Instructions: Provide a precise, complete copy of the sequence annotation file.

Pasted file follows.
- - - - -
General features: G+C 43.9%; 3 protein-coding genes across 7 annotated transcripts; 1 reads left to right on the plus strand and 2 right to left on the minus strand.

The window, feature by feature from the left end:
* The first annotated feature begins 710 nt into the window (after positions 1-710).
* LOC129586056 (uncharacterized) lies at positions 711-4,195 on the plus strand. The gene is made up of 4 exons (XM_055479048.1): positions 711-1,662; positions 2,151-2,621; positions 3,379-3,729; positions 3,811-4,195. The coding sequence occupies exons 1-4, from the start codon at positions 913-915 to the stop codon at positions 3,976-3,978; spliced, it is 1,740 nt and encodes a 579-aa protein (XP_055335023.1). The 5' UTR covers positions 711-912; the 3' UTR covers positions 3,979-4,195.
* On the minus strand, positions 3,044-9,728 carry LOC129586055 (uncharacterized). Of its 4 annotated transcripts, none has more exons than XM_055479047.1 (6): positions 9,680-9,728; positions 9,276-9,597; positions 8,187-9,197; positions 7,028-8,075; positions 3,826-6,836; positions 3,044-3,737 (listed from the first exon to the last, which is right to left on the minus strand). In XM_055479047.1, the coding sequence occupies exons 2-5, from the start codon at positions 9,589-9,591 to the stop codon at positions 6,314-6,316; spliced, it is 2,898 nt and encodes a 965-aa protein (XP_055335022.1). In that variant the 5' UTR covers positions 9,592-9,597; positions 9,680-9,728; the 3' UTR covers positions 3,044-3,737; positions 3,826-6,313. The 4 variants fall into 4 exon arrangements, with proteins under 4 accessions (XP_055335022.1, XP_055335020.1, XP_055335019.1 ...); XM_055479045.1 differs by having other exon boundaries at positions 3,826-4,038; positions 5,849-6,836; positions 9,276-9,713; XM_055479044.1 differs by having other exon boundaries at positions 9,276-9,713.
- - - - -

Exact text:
General features: G+C 43.9%; 3 protein-coding genes across 7 annotated transcripts; 1 reads left to right on the plus strand and 2 right to left on the minus strand.

The window, feature by feature from the left end:
* The first annotated feature begins 710 nt into the window (after positions 1-710).
* LOC129586056 (uncharacterized) lies at positions 711-4,195 on the plus strand. The gene is made up of 4 exons (XM_055479048.1): positions 711-1,662; positions 2,151-2,621; positions 3,379-3,729; positions 3,811-4,195. The coding sequence occupies exons 1-4, from the start codon at positions 913-915 to the stop codon at positions 3,976-3,978; spliced, it is 1,740 nt and encodes a 579-aa protein (XP_055335023.1). The 5' UTR covers positions 711-912; the 3' UTR covers positions 3,979-4,195.
* On the minus strand, positions 3,044-9,728 carry LOC129586055 (uncharacterized). Of its 4 annotated transcripts, none has more exons than XM_055479047.1 (6): positions 9,680-9,728; positions 9,276-9,597; positions 8,187-9,197; positions 7,028-8,075; positions 3,826-6,836; positions 3,044-3,737 (listed from the first exon to the last, which is right to left on the minus strand). In XM_055479047.1, the coding sequence occupies exons 2-5, from the start codon at positions 9,589-9,591 to the stop codon at positions 6,314-6,316; spliced, it is 2,898 nt and encodes a 965-aa protein (XP_055335022.1). In that variant the 5' UTR covers positions 9,592-9,597; positions 9,680-9,728; the 3' UTR covers positions 3,044-3,737; positions 3,826-6,313. The 4 variants fall into 4 exon arrangements, with proteins under 4 accessions (XP_055335022.1, XP_055335020.1, XP_055335019.1 ...); XM_055479045.1 differs by having other exon boundaries at positions 3,826-4,038; positions 5,849-6,836; positions 9,276-9,713; XM_055479044.1 differs by having other exon boundaries at positions 9,276-9,713.